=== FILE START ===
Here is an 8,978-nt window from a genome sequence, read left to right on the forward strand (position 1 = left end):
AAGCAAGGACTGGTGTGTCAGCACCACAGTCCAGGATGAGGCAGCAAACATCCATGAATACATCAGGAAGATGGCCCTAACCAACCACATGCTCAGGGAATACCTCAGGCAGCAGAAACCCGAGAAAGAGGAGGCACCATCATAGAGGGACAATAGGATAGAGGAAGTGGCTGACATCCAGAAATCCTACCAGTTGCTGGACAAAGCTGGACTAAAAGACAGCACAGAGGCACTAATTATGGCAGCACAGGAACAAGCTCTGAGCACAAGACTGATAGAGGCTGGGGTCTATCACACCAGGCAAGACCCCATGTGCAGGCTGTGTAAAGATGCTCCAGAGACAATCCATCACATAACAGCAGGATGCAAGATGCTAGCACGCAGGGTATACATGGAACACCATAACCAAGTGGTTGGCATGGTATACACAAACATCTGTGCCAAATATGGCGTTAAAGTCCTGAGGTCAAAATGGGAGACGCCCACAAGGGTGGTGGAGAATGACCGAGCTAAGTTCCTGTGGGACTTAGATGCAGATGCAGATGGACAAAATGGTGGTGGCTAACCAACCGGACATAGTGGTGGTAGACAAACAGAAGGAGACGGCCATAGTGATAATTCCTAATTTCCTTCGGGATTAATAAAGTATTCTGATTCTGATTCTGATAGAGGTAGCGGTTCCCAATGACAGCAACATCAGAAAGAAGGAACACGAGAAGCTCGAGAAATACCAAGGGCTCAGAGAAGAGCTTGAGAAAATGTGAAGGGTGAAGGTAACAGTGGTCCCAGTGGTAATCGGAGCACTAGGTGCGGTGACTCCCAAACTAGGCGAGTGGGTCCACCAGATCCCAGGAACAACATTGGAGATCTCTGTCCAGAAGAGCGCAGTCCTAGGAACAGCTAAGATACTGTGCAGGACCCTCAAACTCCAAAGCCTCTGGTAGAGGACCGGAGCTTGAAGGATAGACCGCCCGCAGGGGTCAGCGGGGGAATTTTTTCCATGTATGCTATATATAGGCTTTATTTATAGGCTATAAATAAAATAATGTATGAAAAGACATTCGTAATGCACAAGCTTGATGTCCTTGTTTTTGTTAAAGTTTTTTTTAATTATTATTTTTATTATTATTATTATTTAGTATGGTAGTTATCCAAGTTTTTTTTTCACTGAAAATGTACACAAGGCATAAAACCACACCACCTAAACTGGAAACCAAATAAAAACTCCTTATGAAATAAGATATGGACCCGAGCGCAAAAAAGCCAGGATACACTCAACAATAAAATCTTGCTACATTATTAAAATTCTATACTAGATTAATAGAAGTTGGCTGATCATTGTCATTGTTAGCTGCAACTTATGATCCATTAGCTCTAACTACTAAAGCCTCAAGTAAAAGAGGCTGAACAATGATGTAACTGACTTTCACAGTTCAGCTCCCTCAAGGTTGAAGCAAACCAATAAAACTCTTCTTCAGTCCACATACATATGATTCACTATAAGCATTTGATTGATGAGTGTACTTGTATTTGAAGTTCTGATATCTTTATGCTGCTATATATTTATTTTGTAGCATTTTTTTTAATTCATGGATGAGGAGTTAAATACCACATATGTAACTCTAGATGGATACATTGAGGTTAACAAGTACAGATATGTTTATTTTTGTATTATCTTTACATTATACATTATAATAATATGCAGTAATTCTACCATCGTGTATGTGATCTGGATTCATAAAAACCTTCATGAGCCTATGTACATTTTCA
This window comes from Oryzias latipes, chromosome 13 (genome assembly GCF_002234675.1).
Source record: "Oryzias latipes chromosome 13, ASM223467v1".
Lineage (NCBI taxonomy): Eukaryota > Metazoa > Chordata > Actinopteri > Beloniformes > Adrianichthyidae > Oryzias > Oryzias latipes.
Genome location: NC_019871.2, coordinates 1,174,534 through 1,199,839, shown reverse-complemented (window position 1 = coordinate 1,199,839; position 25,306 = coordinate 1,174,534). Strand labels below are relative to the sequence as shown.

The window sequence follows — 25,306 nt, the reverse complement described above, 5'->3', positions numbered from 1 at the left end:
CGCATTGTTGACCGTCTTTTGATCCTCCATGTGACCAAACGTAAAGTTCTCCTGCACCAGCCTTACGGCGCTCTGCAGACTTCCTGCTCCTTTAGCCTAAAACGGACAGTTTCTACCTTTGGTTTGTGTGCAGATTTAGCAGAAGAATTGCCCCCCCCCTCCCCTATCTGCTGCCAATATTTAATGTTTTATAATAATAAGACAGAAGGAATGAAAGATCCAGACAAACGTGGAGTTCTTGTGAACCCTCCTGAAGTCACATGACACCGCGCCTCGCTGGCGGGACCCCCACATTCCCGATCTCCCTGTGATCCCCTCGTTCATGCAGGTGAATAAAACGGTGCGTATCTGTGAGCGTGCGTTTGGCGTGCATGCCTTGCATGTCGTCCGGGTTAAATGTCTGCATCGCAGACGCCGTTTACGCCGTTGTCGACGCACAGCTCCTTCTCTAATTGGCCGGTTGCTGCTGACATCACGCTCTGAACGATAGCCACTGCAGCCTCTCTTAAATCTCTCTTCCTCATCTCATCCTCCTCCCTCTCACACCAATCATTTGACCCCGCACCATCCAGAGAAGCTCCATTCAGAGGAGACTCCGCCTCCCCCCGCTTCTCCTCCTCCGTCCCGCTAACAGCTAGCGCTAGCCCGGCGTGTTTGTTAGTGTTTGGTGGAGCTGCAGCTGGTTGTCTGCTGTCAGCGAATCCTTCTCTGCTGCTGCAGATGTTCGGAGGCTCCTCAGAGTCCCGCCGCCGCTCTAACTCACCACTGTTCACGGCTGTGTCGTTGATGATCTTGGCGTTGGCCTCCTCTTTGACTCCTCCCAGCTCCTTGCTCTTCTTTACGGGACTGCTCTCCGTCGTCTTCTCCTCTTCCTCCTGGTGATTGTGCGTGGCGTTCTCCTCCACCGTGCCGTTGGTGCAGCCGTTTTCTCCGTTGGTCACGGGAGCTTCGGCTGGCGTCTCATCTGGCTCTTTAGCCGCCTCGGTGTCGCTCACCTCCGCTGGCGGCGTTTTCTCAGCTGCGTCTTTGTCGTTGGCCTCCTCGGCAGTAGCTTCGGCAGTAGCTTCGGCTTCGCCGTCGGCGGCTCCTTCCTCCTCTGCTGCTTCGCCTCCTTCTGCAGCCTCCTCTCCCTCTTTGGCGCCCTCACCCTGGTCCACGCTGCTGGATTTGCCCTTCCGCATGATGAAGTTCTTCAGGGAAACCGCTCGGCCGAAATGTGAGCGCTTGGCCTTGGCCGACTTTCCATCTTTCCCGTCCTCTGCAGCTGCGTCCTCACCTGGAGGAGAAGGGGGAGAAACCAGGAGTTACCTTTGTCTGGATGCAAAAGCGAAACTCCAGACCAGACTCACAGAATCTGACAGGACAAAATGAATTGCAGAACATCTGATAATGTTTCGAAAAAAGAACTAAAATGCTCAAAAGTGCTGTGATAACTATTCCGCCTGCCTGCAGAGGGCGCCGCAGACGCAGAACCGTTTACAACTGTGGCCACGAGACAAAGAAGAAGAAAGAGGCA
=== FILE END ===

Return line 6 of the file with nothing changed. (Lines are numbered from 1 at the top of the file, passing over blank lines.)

Genome location: NC_019871.2, coordinates 1,174,534 through 1,199,839, shown reverse-complemented (window position 1 = coordinate 1,199,839; position 25,306 = coordinate 1,174,534). Strand labels below are relative to the sequence as shown.